A. J. Niles is the author of a series of 'Bachelor Books'. These books describe the romantic life of a bachelor in various cities of the world. But when he runs into trouble with the I.R.S....
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Captain Vinka Kovelenko defects from Russia, but not for political reasons. She defects because she feels discriminated against as a woman. Captain Chuck Lockwood gets the order to show her... See full summary »
As an employee at the United Nations building in New York City, Bob Hope finds himself in charge of an infant abandoned at the UN. Besides being a bachelor trying to cope with an infant, he... See full summary »
Single father Bob Holcomb, dissatisfied with his daughter JoJo's choice of partner, seizes an unexpected opportunity to bring her on a trip to Sweden in order for her to forget all thoughts... See full summary »
Jim Fletcher, waking up from a coma, finds he is to be given a court martial for treason and charged with informing on fellow inmates in a Japanese prison camp during WWII. Escaping from ... See full summary »
Larry and Kitty are two middle-class suburbanites who find themselves growing bored with their lives and respective marriages. Although each always found the other grating in manner, they ... See full summary »
A. J. Niles is the author of a series of 'Bachelor Books'. These books describe the romantic life of a bachelor in various cities of the world. But when he runs into trouble with the I.R.S. for back taxes, he needs to write another book fast, to pay them. His publisher decides a book about life in the American suburbs would be a hit, and settles him into Paradise Cove. One bachelor plus lonely housewives equals many angry husbands.Written by
Brian W Martz <B.Martz@Genie.com>
The house Niles rents, as of 2018, still stands. It was built in 1959, has 2,083 sq. ft, 3 bedrooms, 2 baths on a quarter-acre lot and is valued at $900,000. See more »
After Niles tells Rosemary he will sleep on the couch, she shuts off the lights and goes back to bed. Then, when she sits up, another light inexplicably and very noticeably comes on to more fully illuminate her. See more »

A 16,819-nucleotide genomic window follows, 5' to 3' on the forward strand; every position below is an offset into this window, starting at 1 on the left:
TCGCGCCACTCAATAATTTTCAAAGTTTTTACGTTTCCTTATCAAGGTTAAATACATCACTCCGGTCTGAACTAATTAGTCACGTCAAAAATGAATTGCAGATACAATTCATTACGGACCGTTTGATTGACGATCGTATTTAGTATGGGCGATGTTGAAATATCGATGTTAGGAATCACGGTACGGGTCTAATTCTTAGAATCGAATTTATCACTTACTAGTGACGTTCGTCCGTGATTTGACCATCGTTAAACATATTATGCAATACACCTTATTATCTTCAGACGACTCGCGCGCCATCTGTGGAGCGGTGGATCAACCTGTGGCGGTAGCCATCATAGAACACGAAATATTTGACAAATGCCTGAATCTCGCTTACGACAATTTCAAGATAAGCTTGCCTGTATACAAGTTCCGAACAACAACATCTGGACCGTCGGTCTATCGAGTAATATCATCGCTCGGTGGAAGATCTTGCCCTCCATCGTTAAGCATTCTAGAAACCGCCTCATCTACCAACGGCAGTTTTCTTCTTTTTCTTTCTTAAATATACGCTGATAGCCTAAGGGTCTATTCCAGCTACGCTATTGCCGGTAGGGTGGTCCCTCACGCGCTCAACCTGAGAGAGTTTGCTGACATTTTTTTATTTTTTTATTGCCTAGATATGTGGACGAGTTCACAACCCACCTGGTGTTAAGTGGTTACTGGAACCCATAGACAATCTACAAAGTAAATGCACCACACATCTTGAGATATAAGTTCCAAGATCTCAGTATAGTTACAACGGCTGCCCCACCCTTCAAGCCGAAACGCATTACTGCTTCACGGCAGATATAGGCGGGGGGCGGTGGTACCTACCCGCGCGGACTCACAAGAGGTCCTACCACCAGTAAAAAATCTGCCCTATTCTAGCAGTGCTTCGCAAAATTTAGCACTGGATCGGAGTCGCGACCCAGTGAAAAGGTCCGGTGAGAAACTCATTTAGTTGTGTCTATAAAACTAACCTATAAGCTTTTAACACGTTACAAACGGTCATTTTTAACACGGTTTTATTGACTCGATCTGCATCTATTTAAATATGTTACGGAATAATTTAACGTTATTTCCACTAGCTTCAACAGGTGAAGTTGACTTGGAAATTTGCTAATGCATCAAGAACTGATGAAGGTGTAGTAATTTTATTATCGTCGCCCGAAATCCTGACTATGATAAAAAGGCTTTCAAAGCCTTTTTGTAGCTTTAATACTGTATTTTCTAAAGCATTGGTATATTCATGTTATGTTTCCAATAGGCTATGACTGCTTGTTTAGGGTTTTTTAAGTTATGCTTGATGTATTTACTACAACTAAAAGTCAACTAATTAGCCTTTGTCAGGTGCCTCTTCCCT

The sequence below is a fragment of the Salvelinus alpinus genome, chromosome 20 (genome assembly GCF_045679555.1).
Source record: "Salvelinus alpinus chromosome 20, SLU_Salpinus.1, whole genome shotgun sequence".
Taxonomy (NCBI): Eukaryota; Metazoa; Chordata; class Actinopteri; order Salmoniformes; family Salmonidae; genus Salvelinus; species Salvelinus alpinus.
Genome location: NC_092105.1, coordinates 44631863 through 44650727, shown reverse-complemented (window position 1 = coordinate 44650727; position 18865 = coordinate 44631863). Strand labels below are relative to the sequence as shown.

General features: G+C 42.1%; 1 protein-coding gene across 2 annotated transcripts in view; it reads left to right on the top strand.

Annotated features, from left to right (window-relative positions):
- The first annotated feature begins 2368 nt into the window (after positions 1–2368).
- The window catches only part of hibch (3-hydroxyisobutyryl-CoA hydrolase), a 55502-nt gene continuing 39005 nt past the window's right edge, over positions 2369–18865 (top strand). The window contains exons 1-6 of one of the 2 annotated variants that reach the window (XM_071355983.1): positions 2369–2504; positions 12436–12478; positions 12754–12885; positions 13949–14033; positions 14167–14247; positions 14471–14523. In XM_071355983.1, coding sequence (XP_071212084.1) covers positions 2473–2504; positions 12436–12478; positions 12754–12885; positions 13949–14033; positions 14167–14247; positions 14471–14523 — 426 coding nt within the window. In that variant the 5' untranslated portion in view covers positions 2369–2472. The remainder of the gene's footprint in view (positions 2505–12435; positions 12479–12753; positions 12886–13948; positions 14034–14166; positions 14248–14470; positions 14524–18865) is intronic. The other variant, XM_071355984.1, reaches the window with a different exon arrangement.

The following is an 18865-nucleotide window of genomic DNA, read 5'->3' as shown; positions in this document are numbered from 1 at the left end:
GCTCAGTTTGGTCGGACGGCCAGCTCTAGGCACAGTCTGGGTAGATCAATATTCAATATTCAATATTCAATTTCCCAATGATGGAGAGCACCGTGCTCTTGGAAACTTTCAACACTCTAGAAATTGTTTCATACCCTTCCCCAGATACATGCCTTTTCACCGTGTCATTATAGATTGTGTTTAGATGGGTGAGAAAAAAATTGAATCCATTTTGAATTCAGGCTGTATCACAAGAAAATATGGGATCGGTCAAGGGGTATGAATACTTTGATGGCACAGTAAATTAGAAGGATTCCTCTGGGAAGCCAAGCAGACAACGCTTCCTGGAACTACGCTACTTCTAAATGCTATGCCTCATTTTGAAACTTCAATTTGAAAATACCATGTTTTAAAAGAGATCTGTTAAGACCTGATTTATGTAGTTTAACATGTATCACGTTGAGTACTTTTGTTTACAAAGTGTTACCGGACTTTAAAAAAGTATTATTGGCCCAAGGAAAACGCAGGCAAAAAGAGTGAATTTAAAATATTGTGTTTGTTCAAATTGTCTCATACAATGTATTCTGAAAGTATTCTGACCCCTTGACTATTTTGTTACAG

Adam J. Niles:
What do you say we break out of here tonight and let me take you to dinner?
Thank you, but I have a business appointment.
Adam J. Niles:
Oh... What about tomorrow night? Lonely bachelors should stick together, don't you think?
Oh, definitely! And if I find one that I think you'd like, I'll let you know, Mr. Adams. Good bye!
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Just OK as a comedy but a fascinating social document
A bachelor (Bob Hope) moves in a CA community called "Paradise Village" which consists mostly of married couples with children. He also (under a pen name) writes some fairly explicit books about foreign countries and women and plans to do one about this community. He falls in love with a real estate agent (Lana Turner) who wants nothing to do with him. He also starts to teach all the females in the neighborhood how to sexually excite their husbands. Soon, every one thinks he's having affairs with all the women--including their husbands!
Pretty mild sex comedy. It's not really funny (I never laughed out loud once, but I did chuckle a few times) but it's fairly amusing. It's definitely better than some of the truly awful movies Hope did in the late 60s (like "Boy Did I Get A Wrong Number" and "Cancel My Reservation"). Also it has an Oscar-nominated title song by Henry Mancini (he lost to his OTHER Oscar-nominated song 'Moon River' from "Breakfast at Tiffany's") and the movie looks great.
It is great though as a look at American styles and values in the early 1960s. Those "family communities" that existed back then; the way bachelors and unmarried women were treated and viewed; the way the houses themselves are decorated and styled; the "interesting" outfits worn and the values and mores of people back then.
The acting is just so-so. Hope is OK--but he was in his 60s when he did this--and it shows. But Turner is very good and just drop dead gorgeous and Paula Prentiss is hysterical as one of the neighbors. Also, it's interesting to see Agnes Moorehead playing a judge.
Very mild comedy but interesting.
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